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A data binding framework that generates type-safe binding classes.

Or, OGNL with no strings.

Originally built for the joist web framework. See joist's bindgen page for more docs.

A test case:

public void testEmployerThroughEmployee() {
    Employer er = new Employer(); = "at&t";

    Employee ee = new Employee(); = "bob";
    ee.employer = er;

    EmployeeBinding eb = new EmployeeBinding(ee); // EmployeeBinding is generated by bindgen; // name() returns a StringBinding instance instead of the actual name String

    // During rendering TextBox calls StringBinding.get()
    Assert.assertEquals("bob", new TextBox(;
    Assert.assertEquals("at&t", new TextBox(eb.employer().name()).toString());

    // During POST procesing TextBox calls StringBinding.set()
    new TextBox("newBob");
    new TextBox(eb.employer().name()).set("newAt&t");

The point being that eb.employer().name() does not immediately return the value of name, but instead returns a StringBinding that the web framework can bind values into/out of as it serves the request.


Bindgen is implemented as JDK6 annotation processor. When configured in your IDE (e.g. with project-specific settings in Eclipse), as soon as you add a @Bindable annotation to a class Foo, and hit save, the IDE immediately invokes the Processor behind the scenes and FooBinding is created.

Another Example

This is a spike from a Click-like web framework I'm hacking around on:

public class HomePage extends AbstractPage {

    public Form form = new Form("Login");
    public String username = "blah";
    public String password;

    public void onInit() {
        HomePageBinding b = bind(this); // static import of BindKeyword.bind
        this.form.add(new TextField(b.username()));
        this.form.add(new TextField(b.password()));
        this.form.add(new SubmitField(b.submit()));

    public void submit() {
        // do stuff with this.username and this.password

The HomePageBinding class is auto-generated because of the @Bindable annotation on the HomePage class.

When the form POSTs, the TextFields call the Binding.set methods with their form values, which populates the this.username and this.password fields.

Fun things like type conversion using Binding.getType() method to go from strings -> whatever would be possible too.

Stateless Bindings

Stateless bindings allows a single Binding instance to be evaluated against multiple roots in a thread-safe manner.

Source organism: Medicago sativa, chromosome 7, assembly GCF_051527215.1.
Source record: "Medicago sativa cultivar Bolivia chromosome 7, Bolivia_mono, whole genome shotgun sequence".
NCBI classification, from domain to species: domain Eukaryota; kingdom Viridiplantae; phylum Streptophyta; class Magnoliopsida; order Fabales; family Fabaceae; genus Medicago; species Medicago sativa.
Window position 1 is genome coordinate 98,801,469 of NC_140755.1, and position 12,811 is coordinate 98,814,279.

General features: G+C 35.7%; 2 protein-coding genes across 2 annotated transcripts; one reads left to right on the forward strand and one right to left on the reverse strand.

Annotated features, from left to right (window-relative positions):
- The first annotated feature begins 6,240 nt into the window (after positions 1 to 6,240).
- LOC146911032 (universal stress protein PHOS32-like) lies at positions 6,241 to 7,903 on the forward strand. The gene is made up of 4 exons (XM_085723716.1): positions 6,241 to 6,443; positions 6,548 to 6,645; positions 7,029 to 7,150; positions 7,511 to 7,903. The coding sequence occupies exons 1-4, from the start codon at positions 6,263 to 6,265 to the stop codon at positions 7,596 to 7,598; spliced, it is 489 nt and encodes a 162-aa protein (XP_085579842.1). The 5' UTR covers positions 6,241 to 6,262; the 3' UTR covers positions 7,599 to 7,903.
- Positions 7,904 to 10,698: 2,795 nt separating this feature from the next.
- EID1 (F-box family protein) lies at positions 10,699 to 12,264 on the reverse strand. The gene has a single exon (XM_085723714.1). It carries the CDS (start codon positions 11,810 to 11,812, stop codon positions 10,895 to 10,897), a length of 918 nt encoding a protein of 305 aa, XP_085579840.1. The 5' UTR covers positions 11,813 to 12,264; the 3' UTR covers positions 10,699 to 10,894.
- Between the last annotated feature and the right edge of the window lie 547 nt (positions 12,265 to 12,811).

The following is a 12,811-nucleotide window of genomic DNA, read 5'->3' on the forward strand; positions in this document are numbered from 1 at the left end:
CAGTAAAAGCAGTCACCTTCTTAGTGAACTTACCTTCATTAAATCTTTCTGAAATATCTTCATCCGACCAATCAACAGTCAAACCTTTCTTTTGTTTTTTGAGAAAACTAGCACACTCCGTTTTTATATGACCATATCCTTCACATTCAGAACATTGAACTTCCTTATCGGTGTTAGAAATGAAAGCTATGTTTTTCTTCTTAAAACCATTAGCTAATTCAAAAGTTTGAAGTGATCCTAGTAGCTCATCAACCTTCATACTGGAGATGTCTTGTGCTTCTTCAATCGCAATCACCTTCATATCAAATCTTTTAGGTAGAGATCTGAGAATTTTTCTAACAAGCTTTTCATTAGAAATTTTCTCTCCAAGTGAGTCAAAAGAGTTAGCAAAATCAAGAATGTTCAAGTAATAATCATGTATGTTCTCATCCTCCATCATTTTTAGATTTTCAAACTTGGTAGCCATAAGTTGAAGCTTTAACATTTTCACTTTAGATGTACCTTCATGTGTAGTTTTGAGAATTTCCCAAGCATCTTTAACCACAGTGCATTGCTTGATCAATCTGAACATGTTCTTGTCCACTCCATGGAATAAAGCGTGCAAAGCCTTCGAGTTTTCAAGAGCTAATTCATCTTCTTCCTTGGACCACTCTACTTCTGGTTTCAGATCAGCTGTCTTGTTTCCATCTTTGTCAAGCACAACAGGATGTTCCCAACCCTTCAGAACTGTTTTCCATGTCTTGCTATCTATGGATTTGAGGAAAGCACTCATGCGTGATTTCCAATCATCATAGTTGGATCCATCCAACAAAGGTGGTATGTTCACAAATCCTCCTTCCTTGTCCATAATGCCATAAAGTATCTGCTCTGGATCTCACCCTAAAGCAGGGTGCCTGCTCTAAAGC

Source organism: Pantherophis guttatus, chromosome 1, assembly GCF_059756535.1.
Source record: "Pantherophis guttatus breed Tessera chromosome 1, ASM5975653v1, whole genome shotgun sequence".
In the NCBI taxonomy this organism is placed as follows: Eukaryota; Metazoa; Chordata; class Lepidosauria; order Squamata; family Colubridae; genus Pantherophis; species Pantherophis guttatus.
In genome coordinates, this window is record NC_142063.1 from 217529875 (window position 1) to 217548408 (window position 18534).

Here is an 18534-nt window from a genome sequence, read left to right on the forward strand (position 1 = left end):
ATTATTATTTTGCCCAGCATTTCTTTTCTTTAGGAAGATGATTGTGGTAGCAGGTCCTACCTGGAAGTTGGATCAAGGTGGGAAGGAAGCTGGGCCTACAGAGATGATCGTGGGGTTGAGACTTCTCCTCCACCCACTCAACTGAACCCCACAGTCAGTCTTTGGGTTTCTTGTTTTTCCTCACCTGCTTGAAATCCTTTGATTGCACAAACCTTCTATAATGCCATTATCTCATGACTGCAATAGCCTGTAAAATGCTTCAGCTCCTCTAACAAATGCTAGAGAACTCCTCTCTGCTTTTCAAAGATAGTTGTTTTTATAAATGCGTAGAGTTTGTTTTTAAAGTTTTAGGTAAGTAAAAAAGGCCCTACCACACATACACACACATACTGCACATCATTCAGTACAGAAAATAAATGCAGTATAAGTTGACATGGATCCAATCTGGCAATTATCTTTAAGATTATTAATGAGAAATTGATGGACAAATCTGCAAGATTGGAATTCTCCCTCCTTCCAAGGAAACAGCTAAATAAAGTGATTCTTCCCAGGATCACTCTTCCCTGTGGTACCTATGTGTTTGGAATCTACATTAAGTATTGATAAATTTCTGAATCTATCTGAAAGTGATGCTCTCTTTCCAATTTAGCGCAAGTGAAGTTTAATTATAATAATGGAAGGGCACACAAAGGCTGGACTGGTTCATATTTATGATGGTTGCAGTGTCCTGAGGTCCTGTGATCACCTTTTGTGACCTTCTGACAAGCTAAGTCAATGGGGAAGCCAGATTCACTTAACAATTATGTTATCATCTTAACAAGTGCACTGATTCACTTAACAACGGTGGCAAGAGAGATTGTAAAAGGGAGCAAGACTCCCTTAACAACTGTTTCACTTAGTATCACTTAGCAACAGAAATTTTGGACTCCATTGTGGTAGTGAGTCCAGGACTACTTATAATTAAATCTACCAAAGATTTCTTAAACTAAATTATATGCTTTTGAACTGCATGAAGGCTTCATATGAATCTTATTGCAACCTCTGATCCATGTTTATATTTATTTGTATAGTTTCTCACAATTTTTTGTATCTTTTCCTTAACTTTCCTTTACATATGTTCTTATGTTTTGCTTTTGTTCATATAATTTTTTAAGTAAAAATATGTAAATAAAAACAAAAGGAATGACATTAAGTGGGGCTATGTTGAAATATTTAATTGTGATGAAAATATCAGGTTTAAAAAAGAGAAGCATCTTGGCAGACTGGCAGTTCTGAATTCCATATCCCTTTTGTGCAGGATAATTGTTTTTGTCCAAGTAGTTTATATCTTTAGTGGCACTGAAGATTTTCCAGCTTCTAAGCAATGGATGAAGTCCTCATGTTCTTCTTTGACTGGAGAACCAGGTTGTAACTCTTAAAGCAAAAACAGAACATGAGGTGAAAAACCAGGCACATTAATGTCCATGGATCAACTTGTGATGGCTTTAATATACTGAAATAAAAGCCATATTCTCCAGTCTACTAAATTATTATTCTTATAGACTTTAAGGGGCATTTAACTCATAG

For example:

// Make just once instance of PersonBinding/StringBindingPath
PersonBinding p = new PersonBinding();
// Get a binding to their first name, through the Demographics object
StringBindingPath<Person> b = p.demographics().firstName();
// thread1
b.getWithRoot(bob); // returns Bob
b.setWithRoob(bob, "Bobby"); // changes bob
// thread2
b.getWithRoot(fred); // returns Fred

None of the getWithRoot/setWithRoot invocations will step on each other's toes if running concurrently.

For more examples, see MethodExampleStatelessTest.


  • Eclipse: 3.5 works best--3.4 has several bugs that were fixed (see 263985)
  • Eclipse: Annotating packages does not work
  • Eclipse: Must be run on a JDK6 JVM--for Macs, this means 3.5 64-bit on the Apple 64-bit JDK6
  • IntelliJ: Has mediocre support for annotation processors (last I checked)
  • javac: Does not properly re-use already-generated classes, so pass -AskipExistingBindingCheck=true to re-generate all of the binding classes each time


  • Support extension methods, e.g. StringBinding could have extra methods like length(), substring(), etc., ideally configurable - done.
  • Optional null-safe get/set, e.g. eb.employer().name() with a null employer could have get() return null and not NPE and set() could create a new Employer() to then call setName() on to again avoid the NPE
  • Document options, fixRawTypes, bindgen.log, etc.
  • Package a bindgen-profiled that has post-processed/something basic wall clock timing for performance analysis
  • Make Util.resolveTypeVarIfPossible go away in favor of Types.memberOf (if possible)
    • Looks like not--Types.getMemberOf doesn't resolve the generic in setFoo(T foo) when inherited by a Child extends Parent<String>
    • Probably needs the type Parent<String> passed to it, which would mean remembering which super-type we're on instead of using getAllMembers
    • Perhaps this would be solved by having child bindings inherit from the parent, e.g. ChildBindingPath extends ParentBindingPath<String>
  • Move most Binding methods behind a asBound method so that generated bindings don't have a polluted name space
  • Add Binding.getTag/setTag for attaching metadata to binding instances (like gwt-mpv properties)




  • Java 100.0%